You May Always Want One, but….Can You Quit for One Day?

Tomorrow, November 20th, 2008, is the 33rd annual Great American Smokeout. This would be a great day to give it a try!  Quitting smoking that is.

I, Diana Fletcher, TotalHealth Coach, used to be a smoker.  Many years ago.

I started in High School and tried to quit many times without success.  I always exercised, ate well, yet the addiction to nicotine was a stong one. It wasn’t until my late twenties, that I finally did it.

For the first few days, I thought about a cigarette all the time.  Wait, who am I kidding?  For more than the first few days.  For weeks.

I had to make it through the morning.  Then I would make it through the afternoon. Then night, and I would go to bed early.

For some reason, this is the thing that helped me the most.  I would tell myself, “OK, you may always want one, but you can’t have it.”

I am not sure why that worked, but perhaps it was the acknowledgment that I wanted to smoke, but I was making the choice to stop. It was my choice, no one was telling me what to do, and I realized it was an addiction.

Gradually, my breathing got easier, I felt better, gained a few pounds, then got it off and felt really, really good.

I cannot even imagine smoking now. And for anyone who is thinking of quitting, this is the perfect day to do it. You can get extra support from or

Sometimes we just need to know that someone else understands how hard it is.

There are more smoking-related deaths each year that there are deaths from alcohol, car accidents, suicide, AIDS, murder, and illegal drugs combined. (Pittsburgh Post Gazette, Nov.19th,2008)

Good Luck to all those out there who really want to quit.  You can do it!

2 Responses to “You May Always Want One, but….Can You Quit for One Day?”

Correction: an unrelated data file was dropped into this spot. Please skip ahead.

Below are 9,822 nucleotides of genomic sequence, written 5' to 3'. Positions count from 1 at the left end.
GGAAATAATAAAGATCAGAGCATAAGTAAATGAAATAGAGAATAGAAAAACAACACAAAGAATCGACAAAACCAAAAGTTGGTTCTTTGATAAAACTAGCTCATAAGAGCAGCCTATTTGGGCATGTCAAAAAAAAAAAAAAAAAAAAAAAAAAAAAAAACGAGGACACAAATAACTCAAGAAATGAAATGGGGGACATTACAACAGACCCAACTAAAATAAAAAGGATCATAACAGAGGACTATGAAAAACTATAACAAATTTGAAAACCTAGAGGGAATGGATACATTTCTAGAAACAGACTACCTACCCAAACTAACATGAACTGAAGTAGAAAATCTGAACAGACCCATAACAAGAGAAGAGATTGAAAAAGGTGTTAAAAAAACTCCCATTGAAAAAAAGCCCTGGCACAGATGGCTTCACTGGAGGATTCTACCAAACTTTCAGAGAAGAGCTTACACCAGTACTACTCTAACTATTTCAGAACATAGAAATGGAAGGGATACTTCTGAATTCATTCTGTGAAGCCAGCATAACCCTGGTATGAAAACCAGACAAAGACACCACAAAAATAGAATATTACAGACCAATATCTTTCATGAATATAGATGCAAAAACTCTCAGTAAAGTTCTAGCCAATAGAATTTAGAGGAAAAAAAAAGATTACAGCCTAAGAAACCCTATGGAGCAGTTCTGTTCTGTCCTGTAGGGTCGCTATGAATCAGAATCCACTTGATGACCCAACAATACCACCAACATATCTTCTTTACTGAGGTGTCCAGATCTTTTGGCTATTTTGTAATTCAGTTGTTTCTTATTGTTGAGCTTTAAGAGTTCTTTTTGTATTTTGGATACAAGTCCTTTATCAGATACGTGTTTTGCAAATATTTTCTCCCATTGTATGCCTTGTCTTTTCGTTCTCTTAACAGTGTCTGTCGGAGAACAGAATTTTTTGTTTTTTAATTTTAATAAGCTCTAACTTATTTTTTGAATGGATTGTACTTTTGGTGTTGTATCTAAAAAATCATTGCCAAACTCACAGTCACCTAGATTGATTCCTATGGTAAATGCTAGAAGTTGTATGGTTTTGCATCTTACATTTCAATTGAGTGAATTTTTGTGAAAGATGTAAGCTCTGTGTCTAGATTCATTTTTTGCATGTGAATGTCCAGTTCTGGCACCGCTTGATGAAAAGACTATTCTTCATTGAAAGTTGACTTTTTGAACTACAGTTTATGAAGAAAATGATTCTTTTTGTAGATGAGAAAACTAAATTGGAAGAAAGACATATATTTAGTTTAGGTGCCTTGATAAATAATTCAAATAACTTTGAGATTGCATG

1. 1 James Fryer February 3, 2009 at 10:55 am

    One day, after watching my parents smoke for years, I asked to try one. I was about 13. My mother is a very smart lady, she let me try one. I did exactly what I had watched them do for years, I put it to my lips and breathed in deeply. Then I nearly coughed my lung up! I looked at them like they were crazy and asked how they could breath that stuff? They explained about addiction and how they got hooked. I didn’t really buy it (I was only 13), but after that day, I stayed far away from those death sticks.

    Both my parents, as well as my sister, all eventually stopped smoking and have not gone near the things in years.

  2. 2 Joan April 14, 2009 at 8:40 am

    Diana, I didn’t know you once were a smoker! Congratulations on quitting – I have several family members and friends who smoke and quitting has been nearly impossible for them. I hope your article will encourage others to try quitting!

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What I do

I am a Certified Life Coach, Author and Speaker and am an expert at helping people reduce stress. I work with individual clients and facilitate workshops and coaching for groups in my coaching practice. I am the author of three books and as a speaker, author, and coach, I offer easy-to-incorporate strategies to help people reduce stress. We cannot always change things around us, but we can change what's inside of us.


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